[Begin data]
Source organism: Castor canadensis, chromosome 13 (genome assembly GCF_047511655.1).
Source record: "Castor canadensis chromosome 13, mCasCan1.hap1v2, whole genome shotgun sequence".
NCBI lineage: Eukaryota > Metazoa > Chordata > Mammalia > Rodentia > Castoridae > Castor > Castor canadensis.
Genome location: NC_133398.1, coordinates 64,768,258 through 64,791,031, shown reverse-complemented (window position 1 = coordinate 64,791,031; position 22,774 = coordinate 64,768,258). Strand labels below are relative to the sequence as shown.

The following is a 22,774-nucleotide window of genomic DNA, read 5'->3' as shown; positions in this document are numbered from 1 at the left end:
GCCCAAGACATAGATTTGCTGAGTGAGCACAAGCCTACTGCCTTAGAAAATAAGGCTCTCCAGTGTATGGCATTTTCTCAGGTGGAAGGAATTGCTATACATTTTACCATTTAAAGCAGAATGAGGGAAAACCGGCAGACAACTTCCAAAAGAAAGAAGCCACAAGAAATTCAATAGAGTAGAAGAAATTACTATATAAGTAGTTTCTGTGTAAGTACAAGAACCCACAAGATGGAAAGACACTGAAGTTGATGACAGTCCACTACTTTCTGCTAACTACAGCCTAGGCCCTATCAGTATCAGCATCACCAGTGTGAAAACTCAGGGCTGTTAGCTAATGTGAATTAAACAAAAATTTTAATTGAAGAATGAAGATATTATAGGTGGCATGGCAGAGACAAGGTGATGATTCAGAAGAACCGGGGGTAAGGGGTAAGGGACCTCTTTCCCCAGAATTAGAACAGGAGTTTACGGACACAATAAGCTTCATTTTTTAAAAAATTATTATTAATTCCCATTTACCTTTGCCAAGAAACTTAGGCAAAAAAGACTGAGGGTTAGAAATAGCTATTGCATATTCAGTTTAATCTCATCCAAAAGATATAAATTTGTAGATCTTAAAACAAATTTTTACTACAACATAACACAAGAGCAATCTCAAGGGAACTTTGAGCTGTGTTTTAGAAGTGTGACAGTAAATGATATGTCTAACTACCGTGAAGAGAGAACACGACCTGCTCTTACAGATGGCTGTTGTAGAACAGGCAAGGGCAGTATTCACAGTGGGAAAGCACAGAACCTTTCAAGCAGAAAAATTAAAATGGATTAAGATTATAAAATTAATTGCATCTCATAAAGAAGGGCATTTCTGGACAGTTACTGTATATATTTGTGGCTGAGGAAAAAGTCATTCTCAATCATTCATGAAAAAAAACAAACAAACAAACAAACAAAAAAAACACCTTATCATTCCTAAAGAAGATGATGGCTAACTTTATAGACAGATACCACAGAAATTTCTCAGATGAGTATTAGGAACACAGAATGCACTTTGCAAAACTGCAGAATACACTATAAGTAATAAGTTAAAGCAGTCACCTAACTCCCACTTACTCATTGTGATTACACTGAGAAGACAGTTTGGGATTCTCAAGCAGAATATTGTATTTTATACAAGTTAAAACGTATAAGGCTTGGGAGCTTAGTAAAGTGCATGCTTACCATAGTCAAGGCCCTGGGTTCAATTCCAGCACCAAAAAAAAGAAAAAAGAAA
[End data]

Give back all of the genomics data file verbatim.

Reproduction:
Source organism: Castor canadensis, chromosome 13 (genome assembly GCF_047511655.1).
Source record: "Castor canadensis chromosome 13, mCasCan1.hap1v2, whole genome shotgun sequence".
NCBI lineage: Eukaryota > Metazoa > Chordata > Mammalia > Rodentia > Castoridae > Castor > Castor canadensis.
Genome location: NC_133398.1, coordinates 64,768,258 through 64,791,031, shown reverse-complemented (window position 1 = coordinate 64,791,031; position 22,774 = coordinate 64,768,258). Strand labels below are relative to the sequence as shown.

The following is a 22,774-nucleotide window of genomic DNA, read 5'->3' as shown; positions in this document are numbered from 1 at the left end:
GCCCAAGACATAGATTTGCTGAGTGAGCACAAGCCTACTGCCTTAGAAAATAAGGCTCTCCAGTGTATGGCATTTTCTCAGGTGGAAGGAATTGCTATACATTTTACCATTTAAAGCAGAATGAGGGAAAACCGGCAGACAACTTCCAAAAGAAAGAAGCCACAAGAAATTCAATAGAGTAGAAGAAATTACTATATAAGTAGTTTCTGTGTAAGTACAAGAACCCACAAGATGGAAAGACACTGAAGTTGATGACAGTCCACTACTTTCTGCTAACTACAGCCTAGGCCCTATCAGTATCAGCATCACCAGTGTGAAAACTCAGGGCTGTTAGCTAATGTGAATTAAACAAAAATTTTAATTGAAGAATGAAGATATTATAGGTGGCATGGCAGAGACAAGGTGATGATTCAGAAGAACCGGGGGTAAGGGGTAAGGGACCTCTTTCCCCAGAATTAGAACAGGAGTTTACGGACACAATAAGCTTCATTTTTTAAAAAATTATTATTAATTCCCATTTACCTTTGCCAAGAAACTTAGGCAAAAAAGACTGAGGGTTAGAAATAGCTATTGCATATTCAGTTTAATCTCATCCAAAAGATATAAATTTGTAGATCTTAAAACAAATTTTTACTACAACATAACACAAGAGCAATCTCAAGGGAACTTTGAGCTGTGTTTTAGAAGTGTGACAGTAAATGATATGTCTAACTACCGTGAAGAGAGAACACGACCTGCTCTTACAGATGGCTGTTGTAGAACAGGCAAGGGCAGTATTCACAGTGGGAAAGCACAGAACCTTTCAAGCAGAAAAATTAAAATGGATTAAGATTATAAAATTAATTGCATCTCATAAAGAAGGGCATTTCTGGACAGTTACTGTATATATTTGTGGCTGAGGAAAAAGTCATTCTCAATCATTCATGAAAAAAAACAAACAAACAAACAAACAAAAAAAACACCTTATCATTCCTAAAGAAGATGATGGCTAACTTTATAGACAGATACCACAGAAATTTCTCAGATGAGTATTAGGAACACAGAATGCACTTTGCAAAACTGCAGAATACACTATAAGTAATAAGTTAAAGCAGTCACCTAACTCCCACTTACTCATTGTGATTACACTGAGAAGACAGTTTGGGATTCTCAAGCAGAATATTGTATTTTATACAAGTTAAAACGTATAAGGCTTGGGAGCTTAGTAAAGTGCATGCTTACCATAGTCAAGGCCCTGGGTTCAATTCCAGCACCAAAAAAAAGAAAAAAGAAA